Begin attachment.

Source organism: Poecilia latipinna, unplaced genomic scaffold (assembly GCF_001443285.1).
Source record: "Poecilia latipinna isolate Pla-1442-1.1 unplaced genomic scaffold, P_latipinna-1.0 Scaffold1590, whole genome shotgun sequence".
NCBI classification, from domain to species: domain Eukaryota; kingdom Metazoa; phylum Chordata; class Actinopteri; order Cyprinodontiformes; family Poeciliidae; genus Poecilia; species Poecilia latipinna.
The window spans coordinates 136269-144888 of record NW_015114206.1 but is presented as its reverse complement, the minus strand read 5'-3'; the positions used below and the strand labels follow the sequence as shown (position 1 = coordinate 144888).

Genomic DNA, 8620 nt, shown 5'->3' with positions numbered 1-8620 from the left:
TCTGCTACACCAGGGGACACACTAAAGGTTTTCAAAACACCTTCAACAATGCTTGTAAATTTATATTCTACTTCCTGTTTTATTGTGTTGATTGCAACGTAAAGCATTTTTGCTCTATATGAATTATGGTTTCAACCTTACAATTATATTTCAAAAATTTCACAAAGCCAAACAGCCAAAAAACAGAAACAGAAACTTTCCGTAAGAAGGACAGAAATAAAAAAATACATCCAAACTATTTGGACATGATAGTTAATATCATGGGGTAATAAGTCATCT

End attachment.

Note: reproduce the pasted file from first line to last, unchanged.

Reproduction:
Source organism: Poecilia latipinna, unplaced genomic scaffold (assembly GCF_001443285.1).
Source record: "Poecilia latipinna isolate Pla-1442-1.1 unplaced genomic scaffold, P_latipinna-1.0 Scaffold1590, whole genome shotgun sequence".
NCBI classification, from domain to species: domain Eukaryota; kingdom Metazoa; phylum Chordata; class Actinopteri; order Cyprinodontiformes; family Poeciliidae; genus Poecilia; species Poecilia latipinna.
The window spans coordinates 136269-144888 of record NW_015114206.1 but is presented as its reverse complement, the minus strand read 5'-3'; the positions used below and the strand labels follow the sequence as shown (position 1 = coordinate 144888).

Genomic DNA, 8620 nt, shown 5'->3' with positions numbered 1-8620 from the left:
TCTGCTACACCAGGGGACACACTAAAGGTTTTCAAAACACCTTCAACAATGCTTGTAAATTTATATTCTACTTCCTGTTTTATTGTGTTGATTGCAACGTAAAGCATTTTTGCTCTATATGAATTATGGTTTCAACCTTACAATTATATTTCAAAAATTTCACAAAGCCAAACAGCCAAAAAACAGAAACAGAAACTTTCCGTAAGAAGGACAGAAATAAAAAAATACATCCAAACTATTTGGACATGATAGTTAATATCATGGGGTAATAAGTCATCT